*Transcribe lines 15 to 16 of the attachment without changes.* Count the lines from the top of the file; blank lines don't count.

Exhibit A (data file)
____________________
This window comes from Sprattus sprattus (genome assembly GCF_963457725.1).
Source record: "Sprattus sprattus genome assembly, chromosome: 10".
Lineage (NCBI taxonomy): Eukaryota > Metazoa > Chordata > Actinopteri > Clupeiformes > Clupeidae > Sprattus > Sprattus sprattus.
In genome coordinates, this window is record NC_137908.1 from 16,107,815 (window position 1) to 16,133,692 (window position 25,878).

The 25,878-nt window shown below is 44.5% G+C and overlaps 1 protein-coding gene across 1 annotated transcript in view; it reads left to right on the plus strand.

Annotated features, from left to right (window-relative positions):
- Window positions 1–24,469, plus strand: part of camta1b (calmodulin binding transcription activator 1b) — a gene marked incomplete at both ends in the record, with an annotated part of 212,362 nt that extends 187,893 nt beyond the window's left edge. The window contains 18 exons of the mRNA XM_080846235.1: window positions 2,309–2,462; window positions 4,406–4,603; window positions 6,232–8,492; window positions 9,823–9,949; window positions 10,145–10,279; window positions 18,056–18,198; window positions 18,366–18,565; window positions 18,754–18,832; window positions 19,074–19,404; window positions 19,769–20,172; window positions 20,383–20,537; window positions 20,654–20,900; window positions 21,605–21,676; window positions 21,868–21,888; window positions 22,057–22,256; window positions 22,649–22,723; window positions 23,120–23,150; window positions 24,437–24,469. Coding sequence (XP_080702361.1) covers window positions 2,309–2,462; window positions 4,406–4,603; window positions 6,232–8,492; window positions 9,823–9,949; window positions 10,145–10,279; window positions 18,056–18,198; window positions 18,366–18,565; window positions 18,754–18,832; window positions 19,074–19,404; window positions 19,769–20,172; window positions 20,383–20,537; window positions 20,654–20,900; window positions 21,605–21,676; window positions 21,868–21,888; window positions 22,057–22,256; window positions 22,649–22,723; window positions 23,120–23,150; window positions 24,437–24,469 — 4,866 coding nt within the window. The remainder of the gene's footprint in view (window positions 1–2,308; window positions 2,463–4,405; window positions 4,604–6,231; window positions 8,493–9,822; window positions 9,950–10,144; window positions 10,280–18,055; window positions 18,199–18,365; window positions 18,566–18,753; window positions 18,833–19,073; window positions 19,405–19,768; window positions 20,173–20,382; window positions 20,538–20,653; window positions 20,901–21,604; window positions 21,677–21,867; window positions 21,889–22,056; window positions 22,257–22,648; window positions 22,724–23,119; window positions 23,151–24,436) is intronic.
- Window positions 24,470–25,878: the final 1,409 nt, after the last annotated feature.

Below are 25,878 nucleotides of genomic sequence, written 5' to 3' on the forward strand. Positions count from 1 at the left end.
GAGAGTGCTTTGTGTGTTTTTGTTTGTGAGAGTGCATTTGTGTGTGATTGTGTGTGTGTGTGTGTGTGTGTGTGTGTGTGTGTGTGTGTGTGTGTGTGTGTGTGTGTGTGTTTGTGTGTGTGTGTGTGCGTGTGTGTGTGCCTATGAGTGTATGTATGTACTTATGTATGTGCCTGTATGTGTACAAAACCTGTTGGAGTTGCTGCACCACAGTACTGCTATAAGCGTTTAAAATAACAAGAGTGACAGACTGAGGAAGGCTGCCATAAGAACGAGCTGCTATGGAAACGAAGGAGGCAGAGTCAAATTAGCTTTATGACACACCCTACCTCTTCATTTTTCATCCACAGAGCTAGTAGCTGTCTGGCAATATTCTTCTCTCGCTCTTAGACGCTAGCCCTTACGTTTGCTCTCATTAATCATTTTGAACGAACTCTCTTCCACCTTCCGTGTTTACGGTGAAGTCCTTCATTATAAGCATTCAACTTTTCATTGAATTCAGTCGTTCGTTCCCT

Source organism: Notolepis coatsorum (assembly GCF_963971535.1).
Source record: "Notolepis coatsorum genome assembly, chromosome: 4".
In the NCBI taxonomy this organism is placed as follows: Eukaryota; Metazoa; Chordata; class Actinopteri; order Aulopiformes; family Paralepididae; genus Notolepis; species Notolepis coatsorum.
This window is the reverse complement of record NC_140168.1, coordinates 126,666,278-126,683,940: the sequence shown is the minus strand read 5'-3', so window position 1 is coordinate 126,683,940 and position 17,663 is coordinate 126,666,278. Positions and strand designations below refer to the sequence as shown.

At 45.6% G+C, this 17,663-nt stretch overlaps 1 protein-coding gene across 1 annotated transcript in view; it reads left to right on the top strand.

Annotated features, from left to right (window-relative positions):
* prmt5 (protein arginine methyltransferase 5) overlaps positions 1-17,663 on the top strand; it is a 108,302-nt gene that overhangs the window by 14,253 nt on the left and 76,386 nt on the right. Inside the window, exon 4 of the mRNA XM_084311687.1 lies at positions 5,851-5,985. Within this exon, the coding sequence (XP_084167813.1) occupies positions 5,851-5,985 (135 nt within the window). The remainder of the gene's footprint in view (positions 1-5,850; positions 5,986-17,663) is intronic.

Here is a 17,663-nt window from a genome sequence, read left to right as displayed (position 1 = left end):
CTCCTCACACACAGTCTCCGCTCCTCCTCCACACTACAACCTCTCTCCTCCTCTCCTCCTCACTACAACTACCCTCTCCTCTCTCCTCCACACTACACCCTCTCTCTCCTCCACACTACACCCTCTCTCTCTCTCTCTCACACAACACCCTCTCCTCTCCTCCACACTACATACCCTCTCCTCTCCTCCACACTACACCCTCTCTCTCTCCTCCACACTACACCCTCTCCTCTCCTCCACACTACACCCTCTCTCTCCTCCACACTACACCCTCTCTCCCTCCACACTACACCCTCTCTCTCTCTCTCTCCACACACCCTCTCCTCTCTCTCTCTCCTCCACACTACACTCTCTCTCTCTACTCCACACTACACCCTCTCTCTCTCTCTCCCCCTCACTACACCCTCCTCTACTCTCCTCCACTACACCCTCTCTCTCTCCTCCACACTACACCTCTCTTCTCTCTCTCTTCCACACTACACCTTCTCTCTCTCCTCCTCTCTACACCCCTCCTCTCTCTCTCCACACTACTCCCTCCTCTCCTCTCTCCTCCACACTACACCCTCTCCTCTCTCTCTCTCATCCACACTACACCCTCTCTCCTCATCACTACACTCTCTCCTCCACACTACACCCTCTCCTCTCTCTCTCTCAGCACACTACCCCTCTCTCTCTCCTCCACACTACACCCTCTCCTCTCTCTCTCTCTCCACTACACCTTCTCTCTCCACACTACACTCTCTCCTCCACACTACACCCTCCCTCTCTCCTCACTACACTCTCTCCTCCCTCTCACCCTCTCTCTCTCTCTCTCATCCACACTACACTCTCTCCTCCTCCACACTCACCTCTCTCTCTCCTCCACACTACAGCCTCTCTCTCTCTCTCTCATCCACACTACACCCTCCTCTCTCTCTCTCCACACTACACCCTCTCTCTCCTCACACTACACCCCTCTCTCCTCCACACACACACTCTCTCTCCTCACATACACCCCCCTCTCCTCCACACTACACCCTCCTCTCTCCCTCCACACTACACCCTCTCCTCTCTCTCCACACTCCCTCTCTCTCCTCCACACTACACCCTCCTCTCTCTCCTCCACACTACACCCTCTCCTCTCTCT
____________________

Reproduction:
At 45.6% G+C, this 17,663-nt stretch overlaps 1 protein-coding gene across 1 annotated transcript in view; it reads left to right on the top strand.

Annotated features, from left to right (window-relative positions):